Some of the data is simple and straightforward. What were the sales figures from last quarter and how many units shipped? These can be gathered with some straightforward queries to the accounting team. However, someone with a high Situational Intelligence also knows that in the past few board meetings there have been issues in shipping with getting units out on time. They also see a drop in quarterly revenue. Therefore, they also query the shipping department to gather data for on-time shipments and ping the sales team for data around sales orders and quotes.

  • Present the data in a clear and concise format

Sure, providing 8 pages of spreadsheet data stapled together is one way to present this data. Someone with high situational intelligence would take the summary data from the last pages and generate a new cover sheet with that data. They might add a few extra averages and sums from the data onto that page. This allows others to quickly see the aggregate, important data without spending a lot of time searching. The eight pages would also be included so that if the need arose the board members could drill down and see where those numbers came from.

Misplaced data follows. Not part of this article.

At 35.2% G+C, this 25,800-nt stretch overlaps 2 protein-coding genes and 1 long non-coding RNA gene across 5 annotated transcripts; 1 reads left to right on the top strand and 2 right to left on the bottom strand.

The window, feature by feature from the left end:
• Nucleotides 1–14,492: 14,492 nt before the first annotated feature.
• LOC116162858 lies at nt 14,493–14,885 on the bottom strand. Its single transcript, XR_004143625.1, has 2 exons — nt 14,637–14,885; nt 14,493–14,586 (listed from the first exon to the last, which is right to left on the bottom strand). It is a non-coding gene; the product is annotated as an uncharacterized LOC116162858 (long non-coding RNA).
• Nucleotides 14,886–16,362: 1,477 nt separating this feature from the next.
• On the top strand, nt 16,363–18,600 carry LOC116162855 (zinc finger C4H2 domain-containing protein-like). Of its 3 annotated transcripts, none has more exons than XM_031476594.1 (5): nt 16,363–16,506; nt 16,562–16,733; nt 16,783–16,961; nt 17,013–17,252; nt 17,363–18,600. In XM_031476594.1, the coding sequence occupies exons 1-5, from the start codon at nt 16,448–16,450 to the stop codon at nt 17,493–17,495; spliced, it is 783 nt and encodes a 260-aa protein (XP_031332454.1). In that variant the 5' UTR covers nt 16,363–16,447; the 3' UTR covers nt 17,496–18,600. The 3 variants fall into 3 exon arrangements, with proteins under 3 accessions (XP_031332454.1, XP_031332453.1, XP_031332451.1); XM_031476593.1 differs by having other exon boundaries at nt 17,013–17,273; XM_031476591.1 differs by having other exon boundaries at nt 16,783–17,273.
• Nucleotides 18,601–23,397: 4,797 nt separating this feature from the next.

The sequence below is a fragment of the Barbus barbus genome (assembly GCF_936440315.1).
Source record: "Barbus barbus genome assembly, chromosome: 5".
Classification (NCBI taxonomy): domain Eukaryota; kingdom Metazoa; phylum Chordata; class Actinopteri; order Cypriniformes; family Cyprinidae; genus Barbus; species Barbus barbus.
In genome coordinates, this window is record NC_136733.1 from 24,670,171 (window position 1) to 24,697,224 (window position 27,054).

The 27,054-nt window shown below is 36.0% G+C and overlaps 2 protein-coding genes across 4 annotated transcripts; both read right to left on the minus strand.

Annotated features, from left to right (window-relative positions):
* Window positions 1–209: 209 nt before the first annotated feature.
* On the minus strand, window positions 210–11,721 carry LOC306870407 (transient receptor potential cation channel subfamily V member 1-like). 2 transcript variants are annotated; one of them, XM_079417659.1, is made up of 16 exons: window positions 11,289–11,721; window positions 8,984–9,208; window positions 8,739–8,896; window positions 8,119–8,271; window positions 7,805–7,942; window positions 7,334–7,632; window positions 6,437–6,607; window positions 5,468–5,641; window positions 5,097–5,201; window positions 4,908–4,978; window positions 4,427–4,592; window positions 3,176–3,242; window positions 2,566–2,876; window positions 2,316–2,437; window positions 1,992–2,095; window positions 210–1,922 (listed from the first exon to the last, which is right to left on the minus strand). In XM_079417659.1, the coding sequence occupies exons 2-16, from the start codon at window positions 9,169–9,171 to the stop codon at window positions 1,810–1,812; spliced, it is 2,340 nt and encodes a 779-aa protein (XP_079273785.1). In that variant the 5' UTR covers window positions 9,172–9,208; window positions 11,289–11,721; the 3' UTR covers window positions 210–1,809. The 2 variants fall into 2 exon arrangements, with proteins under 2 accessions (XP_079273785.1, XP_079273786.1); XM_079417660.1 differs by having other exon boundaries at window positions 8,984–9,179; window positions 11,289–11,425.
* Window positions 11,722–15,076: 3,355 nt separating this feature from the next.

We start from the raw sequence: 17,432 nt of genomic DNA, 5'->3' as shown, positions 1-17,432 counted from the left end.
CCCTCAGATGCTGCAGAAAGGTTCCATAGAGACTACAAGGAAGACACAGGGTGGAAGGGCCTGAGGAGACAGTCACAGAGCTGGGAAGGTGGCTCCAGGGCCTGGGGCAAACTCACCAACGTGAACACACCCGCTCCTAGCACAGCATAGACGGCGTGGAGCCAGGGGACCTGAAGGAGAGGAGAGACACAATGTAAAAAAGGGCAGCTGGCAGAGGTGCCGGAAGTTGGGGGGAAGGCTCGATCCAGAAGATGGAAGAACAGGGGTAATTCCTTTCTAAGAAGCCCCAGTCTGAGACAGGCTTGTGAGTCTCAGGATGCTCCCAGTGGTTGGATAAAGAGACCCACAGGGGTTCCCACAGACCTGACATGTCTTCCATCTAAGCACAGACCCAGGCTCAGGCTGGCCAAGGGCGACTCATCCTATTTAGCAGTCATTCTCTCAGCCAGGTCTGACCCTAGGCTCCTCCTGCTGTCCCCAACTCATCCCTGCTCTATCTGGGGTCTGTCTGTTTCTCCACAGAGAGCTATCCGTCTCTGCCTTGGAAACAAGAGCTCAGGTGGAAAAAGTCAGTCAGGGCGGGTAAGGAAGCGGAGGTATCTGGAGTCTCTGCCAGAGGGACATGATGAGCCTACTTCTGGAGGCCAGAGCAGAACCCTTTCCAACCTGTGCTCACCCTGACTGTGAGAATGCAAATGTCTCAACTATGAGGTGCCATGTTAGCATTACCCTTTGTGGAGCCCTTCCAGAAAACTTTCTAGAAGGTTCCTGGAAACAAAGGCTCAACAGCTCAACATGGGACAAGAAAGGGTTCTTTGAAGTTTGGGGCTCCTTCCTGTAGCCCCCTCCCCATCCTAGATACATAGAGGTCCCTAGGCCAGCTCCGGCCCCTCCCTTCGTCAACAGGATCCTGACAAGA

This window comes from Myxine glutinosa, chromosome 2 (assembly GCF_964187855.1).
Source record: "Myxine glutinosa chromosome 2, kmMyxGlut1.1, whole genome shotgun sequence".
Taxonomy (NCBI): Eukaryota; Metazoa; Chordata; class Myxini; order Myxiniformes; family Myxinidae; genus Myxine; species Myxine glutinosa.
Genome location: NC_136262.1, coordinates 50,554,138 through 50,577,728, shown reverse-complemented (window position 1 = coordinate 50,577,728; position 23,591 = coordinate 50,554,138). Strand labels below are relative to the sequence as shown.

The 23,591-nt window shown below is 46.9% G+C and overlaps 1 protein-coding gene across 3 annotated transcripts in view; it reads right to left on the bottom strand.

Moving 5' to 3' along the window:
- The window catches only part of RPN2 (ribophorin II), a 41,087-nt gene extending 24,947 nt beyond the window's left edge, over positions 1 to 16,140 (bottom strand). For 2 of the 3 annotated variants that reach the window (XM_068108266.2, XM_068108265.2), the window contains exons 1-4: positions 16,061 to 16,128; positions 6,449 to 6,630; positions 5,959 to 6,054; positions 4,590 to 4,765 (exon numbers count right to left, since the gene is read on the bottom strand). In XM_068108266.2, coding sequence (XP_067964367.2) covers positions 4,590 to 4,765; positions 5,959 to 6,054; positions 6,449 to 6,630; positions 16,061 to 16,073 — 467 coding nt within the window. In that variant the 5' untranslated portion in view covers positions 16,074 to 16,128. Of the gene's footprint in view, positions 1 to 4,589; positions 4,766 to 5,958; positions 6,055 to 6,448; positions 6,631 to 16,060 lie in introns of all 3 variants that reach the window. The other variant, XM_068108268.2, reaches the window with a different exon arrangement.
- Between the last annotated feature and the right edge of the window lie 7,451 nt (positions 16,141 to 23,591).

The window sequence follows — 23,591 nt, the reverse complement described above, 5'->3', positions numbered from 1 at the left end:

• Call out risks and anomalies

As part of the data gathering, the data inquiries to individual departments can include queries to gather roadblocks and issues. That is really good information on a team-by-team basis. Someone with high situational intelligence should use a combination of previous experience and intuition to look at the data at an aggregate level and draw some additional conclusions across the overall data. Maybe shipping was behind not due to their own roadblocks, but because Engineering hadn’t released the product to ship because they were waiting on confirmation of feature requirements form the sales team.